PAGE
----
As cooler weather begins to set in, New York restaurants that have been using outdoor dining in the wake of COVID-19 face a new challenge — the autumn chill.
Upstate restaurants have had to limit their capacity to 50% for indoor dining because of COVID-19, and to make up for lost seating many restaurants are expanding and using outdoor seating.
But what happens to those extra tables and chairs when cold weather sets in?
“Restaurants are a high-volume business,” Columbia County Chamber of Commerce President Jeffrey Hunt said. “The more people they serve, the more drinks they serve, the more profitable they are. So when they are required to restrict their in-house dining, that’s going to hurt their bottom line.”
In addition to limited patron capacity, restaurants are also required by the state to space seating so patrons are at least 6 feet apart from one another. Restaurants also must have supplies and staff to keep up with cleaning and sanitizing requirements.
Red’s Restaurant in Coxsackie expanded its outdoor dining area. It includes a covered pavilion-style seating area that has clear vinyl sides to protect diners from the weather, as well as heaters to be able to extend the outdoor seating season, owner Kate Konopka said.
“We have the luxury of a lot more space here than the average restaurant, because we do have our banquet hall and then we added that outdoor space,” Konopka said. “Technically, within those three dining areas we’ve been able to get very close to what our full normal dining space would have been, but we are now managing about triple the floor space. There’s a certain comfort level with dining in that we hope that we’ve established over the last couple of months so that will sustain us in the coming months when everyone has that as the only option when they go out, versus having that and outdoor dining.”
In March, Gov. Andrew Cuomo declared restaurants in the state could not open for dine-in service and could open up for takeout and delivery orders as part of the New York State On Pause executive order, adopted in response to the growing COVID-19 pandemic.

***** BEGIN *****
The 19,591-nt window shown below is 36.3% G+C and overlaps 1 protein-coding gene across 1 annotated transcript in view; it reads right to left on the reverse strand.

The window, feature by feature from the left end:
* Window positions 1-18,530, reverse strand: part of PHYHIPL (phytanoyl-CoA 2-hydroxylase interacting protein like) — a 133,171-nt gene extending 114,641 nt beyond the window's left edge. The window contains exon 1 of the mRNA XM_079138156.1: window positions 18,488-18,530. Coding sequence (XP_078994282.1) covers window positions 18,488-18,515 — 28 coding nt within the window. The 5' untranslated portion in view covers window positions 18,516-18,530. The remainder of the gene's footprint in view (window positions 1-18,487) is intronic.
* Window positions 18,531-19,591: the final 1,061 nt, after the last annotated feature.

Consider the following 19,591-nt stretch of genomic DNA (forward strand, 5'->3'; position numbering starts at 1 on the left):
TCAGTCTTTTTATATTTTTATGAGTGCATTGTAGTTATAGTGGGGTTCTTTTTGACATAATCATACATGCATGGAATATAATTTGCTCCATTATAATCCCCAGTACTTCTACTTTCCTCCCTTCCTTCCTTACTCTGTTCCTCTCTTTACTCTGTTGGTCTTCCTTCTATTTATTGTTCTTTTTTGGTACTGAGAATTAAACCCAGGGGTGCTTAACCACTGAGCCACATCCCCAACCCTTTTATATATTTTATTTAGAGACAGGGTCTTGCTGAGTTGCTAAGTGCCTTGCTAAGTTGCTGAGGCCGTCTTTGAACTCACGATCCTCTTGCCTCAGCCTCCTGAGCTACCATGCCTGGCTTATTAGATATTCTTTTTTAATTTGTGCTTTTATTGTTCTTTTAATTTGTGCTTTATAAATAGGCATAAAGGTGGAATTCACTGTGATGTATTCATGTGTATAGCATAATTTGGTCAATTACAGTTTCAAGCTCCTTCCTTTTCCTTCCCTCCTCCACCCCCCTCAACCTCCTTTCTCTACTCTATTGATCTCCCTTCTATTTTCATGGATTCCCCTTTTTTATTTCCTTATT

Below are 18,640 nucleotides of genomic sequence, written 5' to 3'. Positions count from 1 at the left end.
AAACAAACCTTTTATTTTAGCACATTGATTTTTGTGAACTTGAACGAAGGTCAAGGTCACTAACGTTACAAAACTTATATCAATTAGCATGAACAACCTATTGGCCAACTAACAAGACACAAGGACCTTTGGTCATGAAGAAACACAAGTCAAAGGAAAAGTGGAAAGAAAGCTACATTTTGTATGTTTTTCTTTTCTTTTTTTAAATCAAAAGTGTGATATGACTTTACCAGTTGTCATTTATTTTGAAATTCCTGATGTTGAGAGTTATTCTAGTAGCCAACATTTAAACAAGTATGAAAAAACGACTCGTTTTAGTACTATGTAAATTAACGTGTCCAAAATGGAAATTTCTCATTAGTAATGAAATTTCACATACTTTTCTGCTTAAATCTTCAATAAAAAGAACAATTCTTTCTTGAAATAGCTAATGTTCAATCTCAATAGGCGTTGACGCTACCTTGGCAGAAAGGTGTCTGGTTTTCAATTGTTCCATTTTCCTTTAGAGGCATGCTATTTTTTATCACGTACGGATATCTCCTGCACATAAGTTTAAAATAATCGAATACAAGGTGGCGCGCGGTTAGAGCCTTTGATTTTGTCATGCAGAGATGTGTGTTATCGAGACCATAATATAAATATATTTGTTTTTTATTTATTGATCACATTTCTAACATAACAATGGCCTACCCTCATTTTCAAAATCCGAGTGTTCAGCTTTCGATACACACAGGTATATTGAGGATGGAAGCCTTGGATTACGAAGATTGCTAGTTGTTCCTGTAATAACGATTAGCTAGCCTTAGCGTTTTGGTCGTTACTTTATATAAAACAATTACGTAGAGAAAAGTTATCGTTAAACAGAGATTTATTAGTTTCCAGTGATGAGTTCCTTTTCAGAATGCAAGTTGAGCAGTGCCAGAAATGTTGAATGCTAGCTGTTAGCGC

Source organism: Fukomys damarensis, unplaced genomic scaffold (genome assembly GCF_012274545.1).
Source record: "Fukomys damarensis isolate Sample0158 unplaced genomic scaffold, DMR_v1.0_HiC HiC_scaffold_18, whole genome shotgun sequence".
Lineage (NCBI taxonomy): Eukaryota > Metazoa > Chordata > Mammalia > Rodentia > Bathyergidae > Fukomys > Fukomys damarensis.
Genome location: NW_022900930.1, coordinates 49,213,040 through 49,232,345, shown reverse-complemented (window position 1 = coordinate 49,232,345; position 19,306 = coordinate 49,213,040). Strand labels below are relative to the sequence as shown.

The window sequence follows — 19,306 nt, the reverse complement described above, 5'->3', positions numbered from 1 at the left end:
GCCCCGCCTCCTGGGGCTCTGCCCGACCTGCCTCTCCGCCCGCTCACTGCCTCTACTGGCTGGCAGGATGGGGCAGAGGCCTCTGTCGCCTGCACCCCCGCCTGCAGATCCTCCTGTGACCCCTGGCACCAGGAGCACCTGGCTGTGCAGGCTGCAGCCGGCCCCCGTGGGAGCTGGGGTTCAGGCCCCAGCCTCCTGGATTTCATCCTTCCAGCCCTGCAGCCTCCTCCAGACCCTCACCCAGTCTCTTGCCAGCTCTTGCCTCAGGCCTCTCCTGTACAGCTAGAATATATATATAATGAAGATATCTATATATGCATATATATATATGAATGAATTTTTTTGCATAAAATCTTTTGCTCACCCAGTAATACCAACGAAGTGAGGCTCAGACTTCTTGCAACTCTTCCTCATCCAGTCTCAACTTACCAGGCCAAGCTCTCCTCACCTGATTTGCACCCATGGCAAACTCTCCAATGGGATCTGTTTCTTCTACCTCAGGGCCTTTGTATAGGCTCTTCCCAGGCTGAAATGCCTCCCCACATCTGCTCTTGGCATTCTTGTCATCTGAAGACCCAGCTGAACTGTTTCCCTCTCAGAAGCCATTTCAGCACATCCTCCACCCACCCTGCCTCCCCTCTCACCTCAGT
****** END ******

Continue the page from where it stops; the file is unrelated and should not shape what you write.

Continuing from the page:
Jill Wishom, co-owner of J&J Smokehouse BBQ in Catskill, said her restaurant has two indoor tables and a couple of picnic tables outside, but the restaurant is primarily take-out.
“The number of takeout orders has increased, and we’ve had a lot of people using our outdoor seating, and a lot of people looking for indoor seating, but we don’t really have that,” Wishom said. “Our building is fairly open anyway because of the garage doors, which allows for a lot of ventilation and air circulation. Online ordering has definitely increased. Business has been good, it’s been steady.”
The New York State Restaurant Association has looked at some of the impacts that COVID has had on the restaurant industry. According to a recent Restaurant Association survey, 63.6% of the 1,042 restaurants surveyed said they are likely or somewhat likely to close by the end of the year without some form of financial relief.
“Gov. Cuomo’s leadership during these difficult times on issues such as alcohol-to-go and outdoor dining has provided a lifeline for our members in the past few months,” Restaurant Association President and CEO Melissa Fleischut said in a statement. “But it’s not enough. We are now asking the governor, the state Legislature and those at the federal level to simply help us survive. Without further assistance, the restaurant industry as we know it could be gone in a New York minute.”
Casa Latina in Hudson has been using outdoor seating during the summer, and manager Jose Rosero said they are still working on their plans for winter.
Chris’ Cafe in Valatie has stopped offering full table service during COVID.
“We always did a lot of takeout. People are still allowed to sit in restaurants, we’re just not doing full service with plates and waitresses. People can order at the counter. We stopped having table service, so we haven’t had to limit seating because it hasn’t gotten too wild,” owner Nick Jennings said.